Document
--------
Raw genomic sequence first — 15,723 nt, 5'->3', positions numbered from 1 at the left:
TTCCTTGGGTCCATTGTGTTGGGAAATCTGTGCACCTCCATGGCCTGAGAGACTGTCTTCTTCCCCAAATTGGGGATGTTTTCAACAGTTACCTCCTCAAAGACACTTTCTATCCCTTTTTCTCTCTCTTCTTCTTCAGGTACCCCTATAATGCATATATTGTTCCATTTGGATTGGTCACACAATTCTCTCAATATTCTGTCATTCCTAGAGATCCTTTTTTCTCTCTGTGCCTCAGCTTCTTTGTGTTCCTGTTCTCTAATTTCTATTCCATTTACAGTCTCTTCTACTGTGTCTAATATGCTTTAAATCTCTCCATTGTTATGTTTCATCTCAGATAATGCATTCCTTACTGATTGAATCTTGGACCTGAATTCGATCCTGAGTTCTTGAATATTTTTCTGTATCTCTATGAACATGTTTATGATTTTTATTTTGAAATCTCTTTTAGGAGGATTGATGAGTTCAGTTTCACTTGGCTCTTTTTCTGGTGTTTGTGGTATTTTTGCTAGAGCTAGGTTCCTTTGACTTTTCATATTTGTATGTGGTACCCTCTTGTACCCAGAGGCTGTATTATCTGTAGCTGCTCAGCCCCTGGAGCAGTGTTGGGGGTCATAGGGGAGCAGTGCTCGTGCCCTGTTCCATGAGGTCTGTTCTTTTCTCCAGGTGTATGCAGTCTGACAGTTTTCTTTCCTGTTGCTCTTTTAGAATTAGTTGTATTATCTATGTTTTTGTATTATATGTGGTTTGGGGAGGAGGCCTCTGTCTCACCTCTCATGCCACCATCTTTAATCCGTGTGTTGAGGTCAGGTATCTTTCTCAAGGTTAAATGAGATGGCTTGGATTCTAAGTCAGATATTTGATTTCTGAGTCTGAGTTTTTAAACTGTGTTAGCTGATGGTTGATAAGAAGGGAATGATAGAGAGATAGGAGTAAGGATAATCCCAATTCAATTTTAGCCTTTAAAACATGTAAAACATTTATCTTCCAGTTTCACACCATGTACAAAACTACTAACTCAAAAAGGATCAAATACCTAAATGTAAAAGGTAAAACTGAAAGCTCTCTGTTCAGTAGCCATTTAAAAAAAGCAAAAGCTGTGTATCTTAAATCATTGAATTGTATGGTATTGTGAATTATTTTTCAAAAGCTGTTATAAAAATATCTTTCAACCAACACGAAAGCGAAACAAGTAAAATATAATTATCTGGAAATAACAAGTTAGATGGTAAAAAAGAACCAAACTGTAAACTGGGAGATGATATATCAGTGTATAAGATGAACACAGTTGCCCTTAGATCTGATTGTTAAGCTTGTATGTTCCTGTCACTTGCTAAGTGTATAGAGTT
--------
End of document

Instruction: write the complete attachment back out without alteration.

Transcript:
Raw genomic sequence first — 15,723 nt, 5'->3', positions numbered from 1 at the left:
TTCCTTGGGTCCATTGTGTTGGGAAATCTGTGCACCTCCATGGCCTGAGAGACTGTCTTCTTCCCCAAATTGGGGATGTTTTCAACAGTTACCTCCTCAAAGACACTTTCTATCCCTTTTTCTCTCTCTTCTTCTTCAGGTACCCCTATAATGCATATATTGTTCCATTTGGATTGGTCACACAATTCTCTCAATATTCTGTCATTCCTAGAGATCCTTTTTTCTCTCTGTGCCTCAGCTTCTTTGTGTTCCTGTTCTCTAATTTCTATTCCATTTACAGTCTCTTCTACTGTGTCTAATATGCTTTAAATCTCTCCATTGTTATGTTTCATCTCAGATAATGCATTCCTTACTGATTGAATCTTGGACCTGAATTCGATCCTGAGTTCTTGAATATTTTTCTGTATCTCTATGAACATGTTTATGATTTTTATTTTGAAATCTCTTTTAGGAGGATTGATGAGTTCAGTTTCACTTGGCTCTTTTTCTGGTGTTTGTGGTATTTTTGCTAGAGCTAGGTTCCTTTGACTTTTCATATTTGTATGTGGTACCCTCTTGTACCCAGAGGCTGTATTATCTGTAGCTGCTCAGCCCCTGGAGCAGTGTTGGGGGTCATAGGGGAGCAGTGCTCGTGCCCTGTTCCATGAGGTCTGTTCTTTTCTCCAGGTGTATGCAGTCTGACAGTTTTCTTTCCTGTTGCTCTTTTAGAATTAGTTGTATTATCTATGTTTTTGTATTATATGTGGTTTGGGGAGGAGGCCTCTGTCTCACCTCTCATGCCACCATCTTTAATCCGTGTGTTGAGGTCAGGTATCTTTCTCAAGGTTAAATGAGATGGCTTGGATTCTAAGTCAGATATTTGATTTCTGAGTCTGAGTTTTTAAACTGTGTTAGCTGATGGTTGATAAGAAGGGAATGATAGAGAGATAGGAGTAAGGATAATCCCAATTCAATTTTAGCCTTTAAAACATGTAAAACATTTATCTTCCAGTTTCACACCATGTACAAAACTACTAACTCAAAAAGGATCAAATACCTAAATGTAAAAGGTAAAACTGAAAGCTCTCTGTTCAGTAGCCATTTAAAAAAAGCAAAAGCTGTGTATCTTAAATCATTGAATTGTATGGTATTGTGAATTATTTTTCAAAAGCTGTTATAAAAATATCTTTCAACCAACACGAAAGCGAAACAAGTAAAATATAATTATCTGGAAATAACAAGTTAGATGGTAAAAAAGAACCAAACTGTAAACTGGGAGATGATATATCAGTGTATAAGATGAACACAGTTGCCCTTAGATCTGATTGTTAAGCTTGTATGTTCCTGTCACTTGCTAAGTGTATAGAGTT